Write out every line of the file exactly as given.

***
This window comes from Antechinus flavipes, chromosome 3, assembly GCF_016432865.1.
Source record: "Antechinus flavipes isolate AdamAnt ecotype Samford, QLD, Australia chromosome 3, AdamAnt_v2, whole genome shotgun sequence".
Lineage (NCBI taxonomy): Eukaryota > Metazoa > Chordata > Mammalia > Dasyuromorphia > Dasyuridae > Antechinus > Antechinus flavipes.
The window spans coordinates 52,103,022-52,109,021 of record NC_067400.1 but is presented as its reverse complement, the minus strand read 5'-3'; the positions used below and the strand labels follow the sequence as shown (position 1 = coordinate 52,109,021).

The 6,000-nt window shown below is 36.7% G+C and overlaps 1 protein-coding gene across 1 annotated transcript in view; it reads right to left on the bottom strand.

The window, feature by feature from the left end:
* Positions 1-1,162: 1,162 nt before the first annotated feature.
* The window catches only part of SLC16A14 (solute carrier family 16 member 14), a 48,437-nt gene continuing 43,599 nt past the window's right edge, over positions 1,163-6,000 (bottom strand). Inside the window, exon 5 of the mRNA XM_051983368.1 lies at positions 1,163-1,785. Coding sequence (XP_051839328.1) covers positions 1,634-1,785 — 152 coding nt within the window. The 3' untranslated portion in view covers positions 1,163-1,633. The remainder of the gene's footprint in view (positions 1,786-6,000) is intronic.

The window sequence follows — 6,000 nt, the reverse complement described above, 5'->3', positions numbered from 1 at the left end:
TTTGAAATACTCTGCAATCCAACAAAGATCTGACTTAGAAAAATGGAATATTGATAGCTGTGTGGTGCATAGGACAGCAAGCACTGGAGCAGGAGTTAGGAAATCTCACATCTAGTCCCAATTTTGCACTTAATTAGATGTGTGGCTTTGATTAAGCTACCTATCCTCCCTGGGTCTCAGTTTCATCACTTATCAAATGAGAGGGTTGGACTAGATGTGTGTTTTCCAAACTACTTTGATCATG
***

This window comes from Antechinus flavipes, chromosome 3, assembly GCF_016432865.1.
Source record: "Antechinus flavipes isolate AdamAnt ecotype Samford, QLD, Australia chromosome 3, AdamAnt_v2, whole genome shotgun sequence".
Lineage (NCBI taxonomy): Eukaryota > Metazoa > Chordata > Mammalia > Dasyuromorphia > Dasyuridae > Antechinus > Antechinus flavipes.
The window spans coordinates 52,103,022-52,109,021 of record NC_067400.1 but is presented as its reverse complement, the minus strand read 5'-3'; the positions used below and the strand labels follow the sequence as shown (position 1 = coordinate 52,109,021).

The 6,000-nt window shown below is 36.7% G+C and overlaps 1 protein-coding gene across 1 annotated transcript in view; it reads right to left on the bottom strand.

The window, feature by feature from the left end:
* Positions 1-1,162: 1,162 nt before the first annotated feature.
* The window catches only part of SLC16A14 (solute carrier family 16 member 14), a 48,437-nt gene continuing 43,599 nt past the window's right edge, over positions 1,163-6,000 (bottom strand). Inside the window, exon 5 of the mRNA XM_051983368.1 lies at positions 1,163-1,785. Coding sequence (XP_051839328.1) covers positions 1,634-1,785 — 152 coding nt within the window. The 3' untranslated portion in view covers positions 1,163-1,633. The remainder of the gene's footprint in view (positions 1,786-6,000) is intronic.

The window sequence follows — 6,000 nt, the reverse complement described above, 5'->3', positions numbered from 1 at the left end:
TTTGAAATACTCTGCAATCCAACAAAGATCTGACTTAGAAAAATGGAATATTGATAGCTGTGTGGTGCATAGGACAGCAAGCACTGGAGCAGGAGTTAGGAAATCTCACATCTAGTCCCAATTTTGCACTTAATTAGATGTGTGGCTTTGATTAAGCTACCTATCCTCCCTGGGTCTCAGTTTCATCACTTATCAAATGAGAGGGTTGGACTAGATGTGTGTTTTCCAAACTACTTTGATCATG